We often say, “what a week” or words to that effect. Most of us have not seen the pictures of an invasion of an independent state as we have seen these past few days.
I was taken by the opening lines of the first reading, “In a shaken sieve the rubbish is left behind, so too the defects of a man appear in his talk. The kiln tests the work of the potter, the test of a man is in his conversation”.
We know Jesus was aware of his Scriptural heritage. Just wonder if our Gospel today is his updating of the book of Sirach, the excerpts which we read today.
The Russian Foreign Minister is quoted as saying, “No strikes are being made on civilian structure”. The dead will be so comforted and realise that there is no war.
In our Diocese, we have a Ukrainian Church in Wodonga. It is a legacy of another war and another refugee crisis and of their contribution to the great Snowy Mountains Irrigation and Hydro projects; we, at least, owe time for prayer.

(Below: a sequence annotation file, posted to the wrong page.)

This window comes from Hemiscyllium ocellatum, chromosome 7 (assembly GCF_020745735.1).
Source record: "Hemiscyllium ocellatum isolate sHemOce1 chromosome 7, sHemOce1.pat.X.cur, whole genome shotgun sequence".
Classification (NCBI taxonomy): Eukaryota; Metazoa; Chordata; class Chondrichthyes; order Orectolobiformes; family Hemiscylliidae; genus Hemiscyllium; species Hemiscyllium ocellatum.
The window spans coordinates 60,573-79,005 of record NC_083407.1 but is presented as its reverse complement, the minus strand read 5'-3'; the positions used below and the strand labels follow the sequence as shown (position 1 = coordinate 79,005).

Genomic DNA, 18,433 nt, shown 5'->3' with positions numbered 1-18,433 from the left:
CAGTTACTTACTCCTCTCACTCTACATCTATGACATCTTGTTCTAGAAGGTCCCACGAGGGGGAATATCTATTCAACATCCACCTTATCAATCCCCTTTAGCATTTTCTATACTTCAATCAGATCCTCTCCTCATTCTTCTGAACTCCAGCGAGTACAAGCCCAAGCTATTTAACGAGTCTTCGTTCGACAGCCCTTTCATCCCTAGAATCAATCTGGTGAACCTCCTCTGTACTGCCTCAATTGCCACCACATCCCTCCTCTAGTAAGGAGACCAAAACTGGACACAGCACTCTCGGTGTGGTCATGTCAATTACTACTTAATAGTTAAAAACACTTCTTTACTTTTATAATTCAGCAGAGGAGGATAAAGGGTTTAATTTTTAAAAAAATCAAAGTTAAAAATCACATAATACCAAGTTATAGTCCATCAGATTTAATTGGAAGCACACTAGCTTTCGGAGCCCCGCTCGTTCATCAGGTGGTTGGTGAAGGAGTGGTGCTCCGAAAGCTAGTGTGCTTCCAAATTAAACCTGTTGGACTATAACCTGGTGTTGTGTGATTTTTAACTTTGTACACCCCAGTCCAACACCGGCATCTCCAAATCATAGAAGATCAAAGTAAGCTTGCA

This week, Jesus continues to raise the bar governing our behaviour The ethics of his teaching, he proclaims, are not based solely upon our reason (what is best) or character (she, he is honourable… shades of Shakespeare) but are to be founded more deeply upon our understanding of our relationship with the loving God. We are to be faithful because our God is faithful.
Planks are hard to move…and thankfully, others seem to have all the planks. We need to look into the mirror occasionally and find our own personal splinters!
The ancient world, scholars tell us, valued the ideal that character preceded action. A person’s deeds, therefore, reveal the state of his heart.
How apt is the conclusion to today’s gospel reading, “For a man’s words flow out of what fills his heart”.
A fine mirror not only for the leaders today, but for each of us.
We ask for peace, we help our Ukrainian neighbours as we can, and pray for the mothers and fathers who will be left to mourn the dead.